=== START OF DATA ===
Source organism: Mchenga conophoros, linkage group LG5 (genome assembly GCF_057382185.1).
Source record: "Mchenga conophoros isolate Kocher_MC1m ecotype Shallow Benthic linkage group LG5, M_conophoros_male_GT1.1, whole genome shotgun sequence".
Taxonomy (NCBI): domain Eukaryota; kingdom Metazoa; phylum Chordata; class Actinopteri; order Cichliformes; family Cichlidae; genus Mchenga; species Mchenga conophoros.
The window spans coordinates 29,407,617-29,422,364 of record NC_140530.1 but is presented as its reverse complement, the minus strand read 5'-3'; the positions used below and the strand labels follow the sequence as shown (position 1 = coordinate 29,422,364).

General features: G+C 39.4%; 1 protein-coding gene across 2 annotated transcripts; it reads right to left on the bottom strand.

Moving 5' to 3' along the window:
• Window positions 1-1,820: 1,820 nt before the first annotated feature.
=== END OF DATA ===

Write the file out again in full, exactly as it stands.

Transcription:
Source organism: Mchenga conophoros, linkage group LG5 (genome assembly GCF_057382185.1).
Source record: "Mchenga conophoros isolate Kocher_MC1m ecotype Shallow Benthic linkage group LG5, M_conophoros_male_GT1.1, whole genome shotgun sequence".
Taxonomy (NCBI): domain Eukaryota; kingdom Metazoa; phylum Chordata; class Actinopteri; order Cichliformes; family Cichlidae; genus Mchenga; species Mchenga conophoros.
The window spans coordinates 29,407,617-29,422,364 of record NC_140530.1 but is presented as its reverse complement, the minus strand read 5'-3'; the positions used below and the strand labels follow the sequence as shown (position 1 = coordinate 29,422,364).

General features: G+C 39.4%; 1 protein-coding gene across 2 annotated transcripts; it reads right to left on the bottom strand.

Moving 5' to 3' along the window:
• Window positions 1-1,820: 1,820 nt before the first annotated feature.